Charlemagne Palestine

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A man putting a bow-like object on a gate

Charlemagne Palestine, Body Music I/Body Music II, 1973–74

Body Music I/Body Music II
1973-74
American, born 1947

Video

20:30 min., b&w, sound

Courtesy Electronic Arts Intermix (EAI), New York

Charlemagne Palestine (born Chaim Moshe Tzadik Palestine in 1947 in Brooklyn, NY) was a fixture in the New York avant-garde art and music scene of the 1970s. As young artists began to turn away from object-based practices and toward an emphasis on process, gesture, and hybrid forms, Palestine established himself as a musical performance artist. He created works that investigate the body as a sonic instrument and the relationship between sound and emotional or psychological states of being.

At a young age, Palestine played drums, piano, and accordion; sang in a synagogue choir; and rang carillon bells at a church. He went on to study at New York University, Columbia University, Mannes College of Music, and California Institute of the Arts. He now lives and works in Europe (specifically Brussels, Belgium), where he has had several solo exhibitions since he moved abroad in the 1980s. Venues include the Centre for Fine Arts (BOZAR), Brussels; Witte de With Center for Contemporary Art, Rotterdam; Kunsthalle Wein, Vienna; Musée des Beaux-Arts, Dole; Musée d’Art Contemporain, Lyon; and Fondation Cartier, Paris. His work also has been included in numerous group exhibitions, including the 39th Venice Biennale, 2014 Whitney Biennial, and Documenta 8.

Palestine’s education did not necessarily foretell the direction in which he would take his art, yet in many formal ways, he drew from these past experiences. He became known for ritualistic, immersive compositions based on repeated notes and rhythms. Strumming Music (1974)—a 52-minute piano piece based on Palestine’s insistent reiteration of a few notes and chords—is one celebrated example. Nonetheless, despite the simplicity and deliberately restricted range of his works—often compared to those of Minimalist composers La Monte Young, Terry Riley, and Phillip Glass—Palestine calls himself a “maximalist.” This preference may be based on the fullness, extended duration, and intense physicality of his pieces.

His maximialist tendencies also can be seen in the staging of his performances. Palestine is known for surrounding himself with teddy bears, which he regards as “divinities” and “shamanistic representations of the soul,” as he plays the piano. He also has incorporated the bears and other plush toys in elaborate installations, in which they cover the floors and walls, hang from the ceilings, and sit on pedestals.

Moreover, Palestine considers himself a sound artist, rather than a musician. In fact, he has stated,

I don’t like the word music by itself. It has nothing to do with me. I’m sure there are musicians, and I have met some of them, and there have been musicians for centuries, but they are not me. Sometimes I enter a world where sounds do things that could resemble music, but again I prefer curiosity: I move. I groove. I sit. I fall. I sing. I sming. I ring. I ding. I flip. I flop. I schmip. I schmup.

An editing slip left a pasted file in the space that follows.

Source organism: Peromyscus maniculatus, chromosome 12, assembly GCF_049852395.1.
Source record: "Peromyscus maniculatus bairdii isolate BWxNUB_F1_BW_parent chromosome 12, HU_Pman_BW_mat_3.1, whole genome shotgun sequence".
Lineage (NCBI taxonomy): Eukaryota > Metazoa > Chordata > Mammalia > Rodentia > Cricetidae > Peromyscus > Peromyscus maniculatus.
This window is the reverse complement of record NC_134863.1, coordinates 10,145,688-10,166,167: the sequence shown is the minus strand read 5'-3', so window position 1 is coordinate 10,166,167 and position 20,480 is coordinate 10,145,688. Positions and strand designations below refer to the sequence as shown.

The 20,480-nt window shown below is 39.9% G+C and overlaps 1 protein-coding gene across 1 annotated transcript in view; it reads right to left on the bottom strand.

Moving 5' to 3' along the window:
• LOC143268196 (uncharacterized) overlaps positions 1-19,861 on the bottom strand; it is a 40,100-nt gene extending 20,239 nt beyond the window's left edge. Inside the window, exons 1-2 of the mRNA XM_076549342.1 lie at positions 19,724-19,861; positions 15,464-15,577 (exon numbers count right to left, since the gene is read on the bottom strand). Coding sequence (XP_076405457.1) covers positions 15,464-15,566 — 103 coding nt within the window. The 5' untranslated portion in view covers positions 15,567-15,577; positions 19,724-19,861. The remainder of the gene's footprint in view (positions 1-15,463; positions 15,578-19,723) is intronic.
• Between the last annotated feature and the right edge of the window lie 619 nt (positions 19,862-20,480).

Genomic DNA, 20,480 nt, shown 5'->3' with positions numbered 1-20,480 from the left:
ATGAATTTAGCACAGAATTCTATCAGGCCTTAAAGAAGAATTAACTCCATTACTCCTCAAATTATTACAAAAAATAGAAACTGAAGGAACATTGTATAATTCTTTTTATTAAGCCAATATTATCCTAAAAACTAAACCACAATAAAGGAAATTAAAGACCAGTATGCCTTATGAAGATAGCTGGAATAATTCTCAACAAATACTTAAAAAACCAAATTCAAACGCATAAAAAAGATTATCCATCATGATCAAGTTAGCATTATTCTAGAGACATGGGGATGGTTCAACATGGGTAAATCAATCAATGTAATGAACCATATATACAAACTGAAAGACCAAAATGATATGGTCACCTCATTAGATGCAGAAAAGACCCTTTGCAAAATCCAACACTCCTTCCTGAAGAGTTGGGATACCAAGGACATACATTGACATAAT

In these ways, Palestine brings inner drama to the surface. Indeed, wails, chants, screams, and other enactments of release became the focus of his early incursions into video. For Island Song (1976), he attached a video camera to himself to record his ride around an island on a motorcycle. He accompanied the jarring motion of the camera with maniacal howls and chants, such as “Gotta get outta here… gotta get outta here….” In so doing, Palestine’s psychological state and desire for escape becomes more than a phrase: it generates a physical intensity underscored by the vibrations of the motor and camera.

Likewise, Internal Tantrum (1974) becomes externalized. Palestine sits before the camera in a tight shot with a tense expression on his face. He slowly chants a single tone and his body rocks back and forth in an aural and physical emission of pain. Palestine says the work conveys “a certain kind of emotional internal roller coaster or earthquake. I used only one tone so the deliverance of energy becomes directly articulated in the sound."

Body Music I (1973) and Body Music II (1974), Palestine’s earliest video works, also exemplify his vigorously muscular, physically demanding, and often reckless practice as a body and sound artist. Body Music I begins with a view of his trademark teddy bear, then with Palestine seated on the floor as he persistently intones to generate energy. His body rocks, bounces, and bangs on the floor, appearing about to erupt. Palestine then rises to his feet and continues to drone as he shakes and slowly walks around the room. He eventually runs and slams his body into walls in a seeming attempt to break out of the space. As he has explained, the piece is "a study in the vocal-physical responses of a species caught in an enclosed square room."

Rather than being studied through the camera lens, the device becomes an extension of Palestine’s body in Body Music II. Also physically intense, this work records the artist’s path through hallways of an Italian villa. The handheld camera makes the viewer privy to Palestine’s subjective viewpoint. It also shakes from his exertion as he runs and grunts in an empty room, allowing the viewer to not only see but also effectively feel Palestine’s energy. In this way, and in both works, Palestine transforms video into more than a medium that captures sound and images. His works powerfully transmit physical and psychological experiences, rendering us more than viewers, and in effect participants. –Kanitra Fletcher